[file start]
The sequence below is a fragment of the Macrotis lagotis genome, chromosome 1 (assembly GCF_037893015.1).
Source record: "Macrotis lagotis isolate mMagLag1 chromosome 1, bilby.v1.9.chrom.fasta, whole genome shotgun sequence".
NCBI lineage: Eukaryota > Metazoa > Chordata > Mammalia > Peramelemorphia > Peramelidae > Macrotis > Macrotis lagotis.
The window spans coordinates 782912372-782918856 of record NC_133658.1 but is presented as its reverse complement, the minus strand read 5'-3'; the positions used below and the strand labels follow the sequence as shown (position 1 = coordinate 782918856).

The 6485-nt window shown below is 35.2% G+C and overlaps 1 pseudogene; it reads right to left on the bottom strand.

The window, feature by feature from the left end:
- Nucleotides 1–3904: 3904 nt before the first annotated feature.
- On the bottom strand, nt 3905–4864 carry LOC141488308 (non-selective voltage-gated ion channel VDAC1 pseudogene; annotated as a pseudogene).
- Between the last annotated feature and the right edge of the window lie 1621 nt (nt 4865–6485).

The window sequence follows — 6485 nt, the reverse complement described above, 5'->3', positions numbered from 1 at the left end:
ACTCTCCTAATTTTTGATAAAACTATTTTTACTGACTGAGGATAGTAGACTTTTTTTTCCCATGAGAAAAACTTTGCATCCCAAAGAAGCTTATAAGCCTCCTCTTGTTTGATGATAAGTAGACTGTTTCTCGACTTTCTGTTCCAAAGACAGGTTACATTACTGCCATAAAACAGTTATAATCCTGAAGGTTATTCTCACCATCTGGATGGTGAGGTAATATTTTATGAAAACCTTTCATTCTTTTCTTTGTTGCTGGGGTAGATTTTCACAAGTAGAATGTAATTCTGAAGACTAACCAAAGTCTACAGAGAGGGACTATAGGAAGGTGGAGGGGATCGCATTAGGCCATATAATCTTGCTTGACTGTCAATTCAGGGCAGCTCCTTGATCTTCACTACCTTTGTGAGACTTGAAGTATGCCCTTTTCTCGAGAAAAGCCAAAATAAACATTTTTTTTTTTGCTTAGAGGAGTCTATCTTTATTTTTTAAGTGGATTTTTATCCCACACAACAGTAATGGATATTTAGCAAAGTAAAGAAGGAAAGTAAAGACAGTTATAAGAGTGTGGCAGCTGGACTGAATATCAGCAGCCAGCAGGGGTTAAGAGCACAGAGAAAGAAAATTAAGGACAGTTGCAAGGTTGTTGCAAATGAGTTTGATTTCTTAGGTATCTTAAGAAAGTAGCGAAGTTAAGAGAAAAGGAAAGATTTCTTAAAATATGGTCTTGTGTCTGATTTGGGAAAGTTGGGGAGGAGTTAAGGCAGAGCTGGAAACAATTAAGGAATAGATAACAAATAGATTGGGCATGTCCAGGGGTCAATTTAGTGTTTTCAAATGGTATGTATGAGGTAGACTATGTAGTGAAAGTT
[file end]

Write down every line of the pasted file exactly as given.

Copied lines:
The sequence below is a fragment of the Macrotis lagotis genome, chromosome 1 (assembly GCF_037893015.1).
Source record: "Macrotis lagotis isolate mMagLag1 chromosome 1, bilby.v1.9.chrom.fasta, whole genome shotgun sequence".
NCBI lineage: Eukaryota > Metazoa > Chordata > Mammalia > Peramelemorphia > Peramelidae > Macrotis > Macrotis lagotis.
The window spans coordinates 782912372-782918856 of record NC_133658.1 but is presented as its reverse complement, the minus strand read 5'-3'; the positions used below and the strand labels follow the sequence as shown (position 1 = coordinate 782918856).

The 6485-nt window shown below is 35.2% G+C and overlaps 1 pseudogene; it reads right to left on the bottom strand.

The window, feature by feature from the left end:
- Nucleotides 1–3904: 3904 nt before the first annotated feature.
- On the bottom strand, nt 3905–4864 carry LOC141488308 (non-selective voltage-gated ion channel VDAC1 pseudogene; annotated as a pseudogene).
- Between the last annotated feature and the right edge of the window lie 1621 nt (nt 4865–6485).

The window sequence follows — 6485 nt, the reverse complement described above, 5'->3', positions numbered from 1 at the left end:
ACTCTCCTAATTTTTGATAAAACTATTTTTACTGACTGAGGATAGTAGACTTTTTTTTCCCATGAGAAAAACTTTGCATCCCAAAGAAGCTTATAAGCCTCCTCTTGTTTGATGATAAGTAGACTGTTTCTCGACTTTCTGTTCCAAAGACAGGTTACATTACTGCCATAAAACAGTTATAATCCTGAAGGTTATTCTCACCATCTGGATGGTGAGGTAATATTTTATGAAAACCTTTCATTCTTTTCTTTGTTGCTGGGGTAGATTTTCACAAGTAGAATGTAATTCTGAAGACTAACCAAAGTCTACAGAGAGGGACTATAGGAAGGTGGAGGGGATCGCATTAGGCCATATAATCTTGCTTGACTGTCAATTCAGGGCAGCTCCTTGATCTTCACTACCTTTGTGAGACTTGAAGTATGCCCTTTTCTCGAGAAAAGCCAAAATAAACATTTTTTTTTTTGCTTAGAGGAGTCTATCTTTATTTTTTAAGTGGATTTTTATCCCACACAACAGTAATGGATATTTAGCAAAGTAAAGAAGGAAAGTAAAGACAGTTATAAGAGTGTGGCAGCTGGACTGAATATCAGCAGCCAGCAGGGGTTAAGAGCACAGAGAAAGAAAATTAAGGACAGTTGCAAGGTTGTTGCAAATGAGTTTGATTTCTTAGGTATCTTAAGAAAGTAGCGAAGTTAAGAGAAAAGGAAAGATTTCTTAAAATATGGTCTTGTGTCTGATTTGGGAAAGTTGGGGAGGAGTTAAGGCAGAGCTGGAAACAATTAAGGAATAGATAACAAATAGATTGGGCATGTCCAGGGGTCAATTTAGTGTTTTCAAATGGTATGTATGAGGTAGACTATGTAGTGAAAGTT